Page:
• Divorce – The end of a marriage is the end of a journey. Raising a family, purchasing property and building a life together has ended. Feelings of abandonment, loss and grief are common during divorce, making this a hugely stressful, life-changing event for all family members, including the relationship children
  • Bereavement Often, there is no warning or preparation for the loss of loved ones. But this period of adjustment is one of the most difficult all of us must face. It will encompass feelings of loss, anger, despair, abandonment, to name a few. It is a time when moving forward to our next place in life can be the most complex and challenging
  • Relocation Moving to a new home can be a daunting and stressful time in life. Having to adjust to a new place can feel unsettling, as one must find and make new connections such as friendships, groups, schools, employment etc. Fitting into a new community is a significant change, especially when you have lost all that has been familiar to you in your daily life.

State of play

Life events are a normal part of living. Each person will go through all stages of life as they age, facing many challenges along the way. What one may find difficult to cope with, another may pass through with ease. But accepting the unknowing and getting out of your comfort zone can lead one on a path to a better place.

It is crucial to look upon the liminal space as a place or state that you should embraced. It is often where one’s strengths and deeper understanding of ourselves and the world around us can be found.

The liminal space is a space in between the past and what lies ahead in the future. It’s a space for transformation delving deep inside. It can happen because of circumstances for all kinds of reasons that result in life not running in the same way as it did previously. I think we all understand this, having coped with COVID-19 restrictions recently.

It is a time for reflection, looking closely at one’s beliefs, identity and values. It is time to look at transforming, and here the miracle may occur from noticing it and trusting it.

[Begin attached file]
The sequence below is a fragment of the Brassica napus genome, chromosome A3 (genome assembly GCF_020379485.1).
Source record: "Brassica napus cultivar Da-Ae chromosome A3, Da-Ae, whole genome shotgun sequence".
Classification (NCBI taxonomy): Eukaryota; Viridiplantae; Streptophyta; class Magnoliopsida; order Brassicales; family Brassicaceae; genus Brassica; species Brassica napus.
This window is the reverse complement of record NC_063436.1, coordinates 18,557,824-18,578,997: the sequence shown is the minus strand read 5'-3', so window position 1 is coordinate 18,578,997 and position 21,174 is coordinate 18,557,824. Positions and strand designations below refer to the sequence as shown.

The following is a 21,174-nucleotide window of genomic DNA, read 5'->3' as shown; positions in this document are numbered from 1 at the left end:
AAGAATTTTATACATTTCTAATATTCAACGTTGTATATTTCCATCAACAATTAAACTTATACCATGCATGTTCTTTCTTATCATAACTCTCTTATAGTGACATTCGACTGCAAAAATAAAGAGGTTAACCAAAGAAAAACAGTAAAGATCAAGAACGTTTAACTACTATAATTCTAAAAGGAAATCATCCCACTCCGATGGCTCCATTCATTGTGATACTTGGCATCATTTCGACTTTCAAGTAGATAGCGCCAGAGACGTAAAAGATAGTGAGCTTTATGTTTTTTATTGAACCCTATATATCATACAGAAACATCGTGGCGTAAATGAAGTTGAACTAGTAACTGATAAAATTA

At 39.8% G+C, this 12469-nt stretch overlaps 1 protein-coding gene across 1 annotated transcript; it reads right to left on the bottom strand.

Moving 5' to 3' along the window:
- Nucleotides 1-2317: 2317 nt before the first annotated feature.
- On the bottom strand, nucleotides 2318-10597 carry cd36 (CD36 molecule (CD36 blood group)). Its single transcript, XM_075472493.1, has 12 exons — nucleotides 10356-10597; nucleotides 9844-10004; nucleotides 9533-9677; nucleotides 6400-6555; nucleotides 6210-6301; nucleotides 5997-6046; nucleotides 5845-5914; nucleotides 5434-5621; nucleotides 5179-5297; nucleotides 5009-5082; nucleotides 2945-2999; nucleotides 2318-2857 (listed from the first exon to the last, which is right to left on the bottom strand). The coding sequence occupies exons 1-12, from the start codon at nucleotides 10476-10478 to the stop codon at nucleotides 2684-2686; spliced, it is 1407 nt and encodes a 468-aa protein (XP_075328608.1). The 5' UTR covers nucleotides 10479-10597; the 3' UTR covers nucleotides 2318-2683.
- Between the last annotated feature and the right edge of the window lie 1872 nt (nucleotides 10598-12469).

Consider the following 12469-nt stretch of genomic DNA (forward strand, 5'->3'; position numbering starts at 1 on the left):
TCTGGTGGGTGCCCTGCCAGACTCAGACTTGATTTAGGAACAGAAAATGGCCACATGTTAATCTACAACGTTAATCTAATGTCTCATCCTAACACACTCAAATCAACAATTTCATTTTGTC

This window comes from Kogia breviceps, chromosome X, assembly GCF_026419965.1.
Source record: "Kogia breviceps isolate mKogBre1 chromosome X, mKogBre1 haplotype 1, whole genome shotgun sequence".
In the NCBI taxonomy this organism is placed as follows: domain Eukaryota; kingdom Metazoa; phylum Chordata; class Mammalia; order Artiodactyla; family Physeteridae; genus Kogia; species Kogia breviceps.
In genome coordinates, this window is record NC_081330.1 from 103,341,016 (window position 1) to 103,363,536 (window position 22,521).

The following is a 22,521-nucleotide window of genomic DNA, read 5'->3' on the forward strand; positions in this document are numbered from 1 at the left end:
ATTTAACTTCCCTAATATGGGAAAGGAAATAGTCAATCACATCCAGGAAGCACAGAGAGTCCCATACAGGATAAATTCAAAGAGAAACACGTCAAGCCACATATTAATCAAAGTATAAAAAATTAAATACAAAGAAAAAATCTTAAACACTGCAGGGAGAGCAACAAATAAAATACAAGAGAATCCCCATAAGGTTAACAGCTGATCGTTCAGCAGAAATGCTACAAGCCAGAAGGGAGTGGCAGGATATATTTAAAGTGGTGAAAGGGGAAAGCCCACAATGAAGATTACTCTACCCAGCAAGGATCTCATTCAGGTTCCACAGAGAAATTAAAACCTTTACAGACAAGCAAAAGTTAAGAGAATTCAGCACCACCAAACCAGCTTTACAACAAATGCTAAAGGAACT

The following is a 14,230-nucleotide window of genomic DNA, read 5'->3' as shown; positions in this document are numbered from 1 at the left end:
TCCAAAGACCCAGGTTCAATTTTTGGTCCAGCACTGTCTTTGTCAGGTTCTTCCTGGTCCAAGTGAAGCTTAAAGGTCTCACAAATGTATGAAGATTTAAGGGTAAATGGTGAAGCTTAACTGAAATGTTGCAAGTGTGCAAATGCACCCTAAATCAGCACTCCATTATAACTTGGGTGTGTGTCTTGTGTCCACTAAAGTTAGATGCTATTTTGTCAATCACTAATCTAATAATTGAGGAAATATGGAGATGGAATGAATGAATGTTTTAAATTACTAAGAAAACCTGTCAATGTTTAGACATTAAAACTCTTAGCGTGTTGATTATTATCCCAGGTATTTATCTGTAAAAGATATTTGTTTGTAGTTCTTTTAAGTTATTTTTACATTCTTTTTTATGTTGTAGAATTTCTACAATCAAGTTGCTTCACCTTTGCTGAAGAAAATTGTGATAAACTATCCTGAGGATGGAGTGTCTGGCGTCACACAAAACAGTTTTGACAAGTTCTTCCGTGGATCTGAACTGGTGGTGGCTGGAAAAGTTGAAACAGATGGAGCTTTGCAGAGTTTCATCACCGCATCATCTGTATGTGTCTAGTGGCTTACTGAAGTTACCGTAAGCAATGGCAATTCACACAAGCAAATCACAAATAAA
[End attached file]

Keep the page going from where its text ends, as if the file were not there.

Alan Seale explains it like a caterpillar making the transition to a butterfly. Sometimes we end up cocooned and unsure how the weave has been created around us and given this unique space to shape our future. It’s then time to trust in the bigger picture and push out of the liminal space.

Transformation occurs when we are not in control. Sometimes we need to have the earth shaken from around us to loosen our way to another more meaningful place. Reality can be born when we let go of identities and old roles.

This unique space and place can establish who we are. We can work against it or attract and trust it. Transformation is not always natural, but the rewards are often too good not to explore and enjoy (Seale, 2016).


As humans, we should learn to cope with stress and anxiety as best we can, as striving through these periods can open us to new experiences in life and even enhance our creativity.  

The dread of change can be paralysing, but often with the help of those who can offer guidance and advice, we can adjust and move on to new possibilities and the following new stages of our lives. It is through these tiny and also difficult times that we grow and develop new skills.  

It is also a time to consider our place in life, our strengths and how we wish to be in the world around us. Deciding how we choose to react to change is the most crucial factor, as change will happen anyway, with or without us. Having a network of good friends (even just one or a neutral person) to assist during times of change can be all the help a person needs.  

The liminal space can be a place of inner contemplation, a good place where we can learn to take time for ourselves, think about how we see ourselves, our place and role in our world, and those around us. It is a rite of passage.

This article first appeared in Irish Dentistry magazine. You can read the latest issue here.